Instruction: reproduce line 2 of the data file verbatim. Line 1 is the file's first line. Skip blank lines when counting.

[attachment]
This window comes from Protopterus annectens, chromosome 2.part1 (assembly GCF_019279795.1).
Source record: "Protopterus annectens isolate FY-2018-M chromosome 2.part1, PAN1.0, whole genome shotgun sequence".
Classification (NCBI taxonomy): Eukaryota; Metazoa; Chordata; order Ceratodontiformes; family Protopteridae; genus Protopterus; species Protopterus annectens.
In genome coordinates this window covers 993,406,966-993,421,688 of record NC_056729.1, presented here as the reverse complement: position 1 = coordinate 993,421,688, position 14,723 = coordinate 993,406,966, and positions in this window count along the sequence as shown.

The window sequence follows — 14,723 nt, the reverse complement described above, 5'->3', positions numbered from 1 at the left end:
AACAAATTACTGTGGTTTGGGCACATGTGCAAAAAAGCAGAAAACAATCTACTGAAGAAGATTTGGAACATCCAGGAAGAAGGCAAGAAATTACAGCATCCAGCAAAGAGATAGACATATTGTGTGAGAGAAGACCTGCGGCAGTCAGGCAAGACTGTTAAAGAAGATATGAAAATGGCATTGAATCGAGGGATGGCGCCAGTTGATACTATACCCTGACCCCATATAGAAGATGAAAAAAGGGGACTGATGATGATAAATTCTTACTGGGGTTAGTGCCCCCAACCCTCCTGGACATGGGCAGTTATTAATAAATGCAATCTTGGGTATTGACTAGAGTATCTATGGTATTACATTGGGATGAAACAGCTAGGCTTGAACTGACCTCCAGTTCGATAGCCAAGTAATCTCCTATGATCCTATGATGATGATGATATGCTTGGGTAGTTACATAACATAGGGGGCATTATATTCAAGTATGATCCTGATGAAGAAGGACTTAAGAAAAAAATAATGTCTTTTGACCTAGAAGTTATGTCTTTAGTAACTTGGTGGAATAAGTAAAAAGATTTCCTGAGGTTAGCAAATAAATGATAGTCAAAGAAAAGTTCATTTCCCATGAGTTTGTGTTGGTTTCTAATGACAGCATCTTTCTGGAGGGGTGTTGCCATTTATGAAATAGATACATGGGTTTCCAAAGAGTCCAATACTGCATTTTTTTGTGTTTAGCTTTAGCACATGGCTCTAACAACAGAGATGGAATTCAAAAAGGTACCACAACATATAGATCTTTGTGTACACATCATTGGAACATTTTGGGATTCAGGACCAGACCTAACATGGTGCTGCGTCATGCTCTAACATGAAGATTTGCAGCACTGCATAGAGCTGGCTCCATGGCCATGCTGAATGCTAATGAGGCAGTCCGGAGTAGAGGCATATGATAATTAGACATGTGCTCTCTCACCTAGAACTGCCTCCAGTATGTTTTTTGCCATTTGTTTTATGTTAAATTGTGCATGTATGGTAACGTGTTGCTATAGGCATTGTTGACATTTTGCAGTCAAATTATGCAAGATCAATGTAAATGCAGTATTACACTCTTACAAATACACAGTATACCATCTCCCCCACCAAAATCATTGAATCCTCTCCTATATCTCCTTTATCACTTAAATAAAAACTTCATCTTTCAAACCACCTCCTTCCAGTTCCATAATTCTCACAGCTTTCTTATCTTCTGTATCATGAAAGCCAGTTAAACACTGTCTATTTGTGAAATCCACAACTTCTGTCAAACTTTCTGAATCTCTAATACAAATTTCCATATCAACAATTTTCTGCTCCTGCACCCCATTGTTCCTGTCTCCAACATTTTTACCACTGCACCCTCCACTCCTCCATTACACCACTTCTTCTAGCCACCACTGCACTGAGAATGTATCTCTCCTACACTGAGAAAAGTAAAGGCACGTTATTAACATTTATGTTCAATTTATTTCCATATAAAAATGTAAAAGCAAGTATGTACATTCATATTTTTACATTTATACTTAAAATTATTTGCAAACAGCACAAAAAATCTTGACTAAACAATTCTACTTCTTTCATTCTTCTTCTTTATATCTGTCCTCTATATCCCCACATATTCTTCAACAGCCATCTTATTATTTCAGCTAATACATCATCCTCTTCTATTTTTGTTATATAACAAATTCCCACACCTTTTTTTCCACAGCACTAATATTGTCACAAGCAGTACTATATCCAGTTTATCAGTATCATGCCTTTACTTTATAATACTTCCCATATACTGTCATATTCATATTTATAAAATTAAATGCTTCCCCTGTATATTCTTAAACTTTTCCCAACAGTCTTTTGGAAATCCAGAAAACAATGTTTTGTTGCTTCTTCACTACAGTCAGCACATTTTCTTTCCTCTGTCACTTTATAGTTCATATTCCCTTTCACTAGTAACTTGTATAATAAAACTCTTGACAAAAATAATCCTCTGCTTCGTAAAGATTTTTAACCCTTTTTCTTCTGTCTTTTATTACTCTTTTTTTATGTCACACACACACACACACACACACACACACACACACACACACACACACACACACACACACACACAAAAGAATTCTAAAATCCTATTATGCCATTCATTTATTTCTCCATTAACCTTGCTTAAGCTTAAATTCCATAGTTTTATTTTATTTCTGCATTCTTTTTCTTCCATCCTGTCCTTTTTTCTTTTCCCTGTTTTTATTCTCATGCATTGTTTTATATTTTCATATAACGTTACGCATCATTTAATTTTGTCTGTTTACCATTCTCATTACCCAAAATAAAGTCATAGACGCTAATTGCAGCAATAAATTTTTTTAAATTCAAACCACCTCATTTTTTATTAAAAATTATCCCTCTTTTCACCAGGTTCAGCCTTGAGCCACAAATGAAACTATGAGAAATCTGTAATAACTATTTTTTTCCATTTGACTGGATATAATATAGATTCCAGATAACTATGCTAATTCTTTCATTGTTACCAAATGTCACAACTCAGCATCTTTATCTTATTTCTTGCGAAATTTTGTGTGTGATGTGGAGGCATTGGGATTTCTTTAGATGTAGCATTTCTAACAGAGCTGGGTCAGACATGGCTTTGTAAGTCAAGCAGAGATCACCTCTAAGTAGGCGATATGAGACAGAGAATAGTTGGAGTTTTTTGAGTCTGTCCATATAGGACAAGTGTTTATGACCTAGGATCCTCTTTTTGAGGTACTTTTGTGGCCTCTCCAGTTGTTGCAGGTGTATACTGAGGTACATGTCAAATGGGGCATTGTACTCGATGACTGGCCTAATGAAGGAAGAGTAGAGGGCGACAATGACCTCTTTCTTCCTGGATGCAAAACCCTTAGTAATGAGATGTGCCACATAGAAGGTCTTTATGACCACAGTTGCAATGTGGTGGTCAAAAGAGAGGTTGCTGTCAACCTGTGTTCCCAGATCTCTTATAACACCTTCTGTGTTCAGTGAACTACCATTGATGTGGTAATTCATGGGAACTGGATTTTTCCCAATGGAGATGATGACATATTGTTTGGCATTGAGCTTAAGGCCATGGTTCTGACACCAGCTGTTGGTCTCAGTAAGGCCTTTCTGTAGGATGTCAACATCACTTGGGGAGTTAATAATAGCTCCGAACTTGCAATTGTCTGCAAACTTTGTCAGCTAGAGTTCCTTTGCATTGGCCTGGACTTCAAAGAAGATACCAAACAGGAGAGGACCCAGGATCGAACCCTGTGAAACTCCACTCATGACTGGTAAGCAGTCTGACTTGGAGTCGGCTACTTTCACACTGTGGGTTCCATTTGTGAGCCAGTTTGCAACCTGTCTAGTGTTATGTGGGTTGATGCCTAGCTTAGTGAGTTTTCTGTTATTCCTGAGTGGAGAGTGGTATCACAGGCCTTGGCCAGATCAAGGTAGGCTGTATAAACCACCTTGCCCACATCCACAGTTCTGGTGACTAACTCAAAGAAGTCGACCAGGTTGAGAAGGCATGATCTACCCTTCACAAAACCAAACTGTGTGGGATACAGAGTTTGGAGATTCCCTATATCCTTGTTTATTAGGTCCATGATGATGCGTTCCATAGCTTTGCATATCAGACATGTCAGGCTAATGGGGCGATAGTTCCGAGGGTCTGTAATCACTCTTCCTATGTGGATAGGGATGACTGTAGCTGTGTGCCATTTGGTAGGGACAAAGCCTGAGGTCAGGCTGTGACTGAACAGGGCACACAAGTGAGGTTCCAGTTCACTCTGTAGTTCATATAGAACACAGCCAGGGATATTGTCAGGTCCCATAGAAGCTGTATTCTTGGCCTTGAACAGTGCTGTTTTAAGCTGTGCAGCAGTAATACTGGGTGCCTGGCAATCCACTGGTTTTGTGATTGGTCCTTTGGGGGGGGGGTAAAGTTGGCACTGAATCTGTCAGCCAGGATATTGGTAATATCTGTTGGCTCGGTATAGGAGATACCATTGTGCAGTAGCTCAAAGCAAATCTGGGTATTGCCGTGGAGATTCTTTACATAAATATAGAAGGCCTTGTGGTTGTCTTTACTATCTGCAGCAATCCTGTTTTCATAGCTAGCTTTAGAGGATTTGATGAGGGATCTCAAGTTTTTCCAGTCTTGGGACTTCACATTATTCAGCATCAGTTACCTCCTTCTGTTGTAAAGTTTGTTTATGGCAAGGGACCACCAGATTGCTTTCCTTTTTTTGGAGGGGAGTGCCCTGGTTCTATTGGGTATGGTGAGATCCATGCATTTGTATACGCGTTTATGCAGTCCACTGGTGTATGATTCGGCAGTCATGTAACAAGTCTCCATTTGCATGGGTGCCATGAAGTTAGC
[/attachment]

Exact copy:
Source record: "Protopterus annectens isolate FY-2018-M chromosome 2.part1, PAN1.0, whole genome shotgun sequence".